Wadjda

The first movie made in a country without movie theatres and directed by a woman where women are second class citizens would be worth seeing, regardless of how good it is. But Wadjda is good.

What is it about movies with bicycles? This one features a ten-year-old Saudi Arabian girl, Wadjda, who wants nothing more than to get a bike, even though her mother warns that “you won’t be able to have children if you ride a bike.”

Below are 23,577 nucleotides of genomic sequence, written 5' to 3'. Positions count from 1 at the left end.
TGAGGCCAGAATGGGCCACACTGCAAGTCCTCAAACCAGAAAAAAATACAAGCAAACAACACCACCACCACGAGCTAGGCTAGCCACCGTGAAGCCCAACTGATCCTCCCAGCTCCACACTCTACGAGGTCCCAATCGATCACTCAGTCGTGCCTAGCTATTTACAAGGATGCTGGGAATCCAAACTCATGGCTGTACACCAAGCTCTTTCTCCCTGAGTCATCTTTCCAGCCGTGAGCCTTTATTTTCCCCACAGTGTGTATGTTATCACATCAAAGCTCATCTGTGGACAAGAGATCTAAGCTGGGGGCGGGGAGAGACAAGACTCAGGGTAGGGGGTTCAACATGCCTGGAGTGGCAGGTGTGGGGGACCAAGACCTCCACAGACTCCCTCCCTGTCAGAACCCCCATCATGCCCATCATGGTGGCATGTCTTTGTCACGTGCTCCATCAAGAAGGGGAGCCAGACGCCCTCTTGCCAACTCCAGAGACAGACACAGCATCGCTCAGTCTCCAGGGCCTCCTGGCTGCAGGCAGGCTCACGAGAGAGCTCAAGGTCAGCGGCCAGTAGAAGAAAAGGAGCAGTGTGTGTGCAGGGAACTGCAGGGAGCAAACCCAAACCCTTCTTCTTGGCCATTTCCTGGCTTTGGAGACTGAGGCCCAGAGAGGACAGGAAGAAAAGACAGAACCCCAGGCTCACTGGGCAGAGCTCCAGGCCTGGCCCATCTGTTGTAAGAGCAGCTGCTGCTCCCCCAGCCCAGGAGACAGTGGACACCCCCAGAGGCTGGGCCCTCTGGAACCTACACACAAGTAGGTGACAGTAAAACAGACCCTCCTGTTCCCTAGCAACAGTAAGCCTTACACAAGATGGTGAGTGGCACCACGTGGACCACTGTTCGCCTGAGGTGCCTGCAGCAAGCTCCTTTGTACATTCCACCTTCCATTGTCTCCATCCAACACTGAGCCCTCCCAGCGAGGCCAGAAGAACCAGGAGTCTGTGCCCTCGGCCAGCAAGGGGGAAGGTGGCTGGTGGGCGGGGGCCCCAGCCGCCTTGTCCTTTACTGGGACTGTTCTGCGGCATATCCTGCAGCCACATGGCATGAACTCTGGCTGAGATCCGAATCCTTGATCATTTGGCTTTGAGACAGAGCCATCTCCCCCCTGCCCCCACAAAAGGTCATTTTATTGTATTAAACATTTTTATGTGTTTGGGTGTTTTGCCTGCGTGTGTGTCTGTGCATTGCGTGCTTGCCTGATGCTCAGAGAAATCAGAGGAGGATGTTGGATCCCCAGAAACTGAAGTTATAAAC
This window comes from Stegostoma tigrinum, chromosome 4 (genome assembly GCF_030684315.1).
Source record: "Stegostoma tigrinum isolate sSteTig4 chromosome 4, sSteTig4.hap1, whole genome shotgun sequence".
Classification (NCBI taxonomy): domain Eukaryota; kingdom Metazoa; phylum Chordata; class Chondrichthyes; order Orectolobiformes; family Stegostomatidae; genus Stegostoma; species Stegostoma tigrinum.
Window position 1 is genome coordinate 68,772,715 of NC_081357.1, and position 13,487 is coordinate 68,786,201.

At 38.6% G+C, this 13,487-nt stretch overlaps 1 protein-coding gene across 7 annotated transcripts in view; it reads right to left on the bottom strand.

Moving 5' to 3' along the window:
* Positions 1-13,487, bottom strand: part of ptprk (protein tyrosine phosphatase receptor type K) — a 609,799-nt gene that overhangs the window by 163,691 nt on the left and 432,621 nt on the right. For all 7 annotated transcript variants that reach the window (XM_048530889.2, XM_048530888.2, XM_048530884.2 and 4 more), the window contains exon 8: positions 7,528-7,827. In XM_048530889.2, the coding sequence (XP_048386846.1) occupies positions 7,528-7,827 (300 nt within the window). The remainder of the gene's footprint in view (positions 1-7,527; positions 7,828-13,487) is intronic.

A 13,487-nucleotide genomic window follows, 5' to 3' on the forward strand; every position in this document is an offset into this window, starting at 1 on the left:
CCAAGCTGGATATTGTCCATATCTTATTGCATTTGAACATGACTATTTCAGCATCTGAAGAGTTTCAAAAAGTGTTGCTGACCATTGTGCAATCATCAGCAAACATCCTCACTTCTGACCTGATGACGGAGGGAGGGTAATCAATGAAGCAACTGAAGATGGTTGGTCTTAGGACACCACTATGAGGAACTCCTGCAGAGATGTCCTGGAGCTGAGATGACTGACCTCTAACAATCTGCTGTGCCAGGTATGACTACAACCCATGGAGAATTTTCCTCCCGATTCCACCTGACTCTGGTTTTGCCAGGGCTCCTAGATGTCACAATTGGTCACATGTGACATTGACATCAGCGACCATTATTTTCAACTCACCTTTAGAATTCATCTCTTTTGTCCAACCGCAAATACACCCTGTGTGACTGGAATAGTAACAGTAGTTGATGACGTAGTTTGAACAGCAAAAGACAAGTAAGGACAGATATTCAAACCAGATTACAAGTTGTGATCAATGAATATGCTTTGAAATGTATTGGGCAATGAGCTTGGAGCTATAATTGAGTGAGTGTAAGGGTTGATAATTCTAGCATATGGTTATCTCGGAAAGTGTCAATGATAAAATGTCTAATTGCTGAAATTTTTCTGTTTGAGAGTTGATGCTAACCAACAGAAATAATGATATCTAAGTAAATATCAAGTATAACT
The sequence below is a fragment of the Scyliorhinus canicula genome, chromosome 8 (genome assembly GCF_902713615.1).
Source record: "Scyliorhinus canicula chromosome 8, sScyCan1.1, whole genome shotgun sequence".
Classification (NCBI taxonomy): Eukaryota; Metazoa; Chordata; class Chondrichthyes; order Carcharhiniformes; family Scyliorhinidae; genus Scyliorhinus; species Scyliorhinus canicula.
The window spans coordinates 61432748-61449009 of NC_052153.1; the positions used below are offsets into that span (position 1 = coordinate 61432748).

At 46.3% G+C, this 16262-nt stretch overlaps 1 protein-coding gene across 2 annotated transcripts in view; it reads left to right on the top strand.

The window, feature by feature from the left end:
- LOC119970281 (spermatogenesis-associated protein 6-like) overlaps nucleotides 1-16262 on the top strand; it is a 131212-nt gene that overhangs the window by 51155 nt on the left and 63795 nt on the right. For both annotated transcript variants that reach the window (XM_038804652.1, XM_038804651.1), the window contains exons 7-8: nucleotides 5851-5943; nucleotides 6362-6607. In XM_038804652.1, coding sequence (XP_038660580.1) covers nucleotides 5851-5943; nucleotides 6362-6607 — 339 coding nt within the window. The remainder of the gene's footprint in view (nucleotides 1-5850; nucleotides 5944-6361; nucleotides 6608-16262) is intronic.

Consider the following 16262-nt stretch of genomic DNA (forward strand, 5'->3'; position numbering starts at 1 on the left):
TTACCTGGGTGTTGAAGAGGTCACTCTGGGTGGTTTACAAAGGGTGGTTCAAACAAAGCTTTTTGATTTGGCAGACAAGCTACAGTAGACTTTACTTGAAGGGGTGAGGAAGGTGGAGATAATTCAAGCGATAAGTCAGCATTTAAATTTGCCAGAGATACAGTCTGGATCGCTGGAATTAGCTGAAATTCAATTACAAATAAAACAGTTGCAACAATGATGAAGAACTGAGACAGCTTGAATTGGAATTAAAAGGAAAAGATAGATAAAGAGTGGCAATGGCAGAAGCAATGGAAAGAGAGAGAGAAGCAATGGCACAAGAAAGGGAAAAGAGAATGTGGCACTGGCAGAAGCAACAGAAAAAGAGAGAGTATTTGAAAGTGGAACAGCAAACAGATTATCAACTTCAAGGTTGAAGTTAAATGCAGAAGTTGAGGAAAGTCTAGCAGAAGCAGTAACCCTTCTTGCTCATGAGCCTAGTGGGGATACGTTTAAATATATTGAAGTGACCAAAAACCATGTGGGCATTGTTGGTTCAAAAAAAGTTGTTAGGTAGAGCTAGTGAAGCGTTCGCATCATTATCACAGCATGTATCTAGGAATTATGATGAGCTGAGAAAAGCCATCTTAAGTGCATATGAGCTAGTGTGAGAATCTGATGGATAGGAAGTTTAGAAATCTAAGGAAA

Wadjda, however, is less about the bike and more about showing the daily inconveniences of being a woman in Saudi Arabia. And truly, I’ve never thought beyond the injustice of women’s treatment in that country to consider the countless daily inconveniences caused by the rules there. Relying on a driver to get you to work, controlling the volume of your voice around men, or, for example, directing a film via walkie talkie since you’re not allowed to speak directly to the male actors you’ve hired.

Thank you, Haifaa Al Mansour, for giving us this glimpse into your country. May your film be the first of many created by Saudi women.

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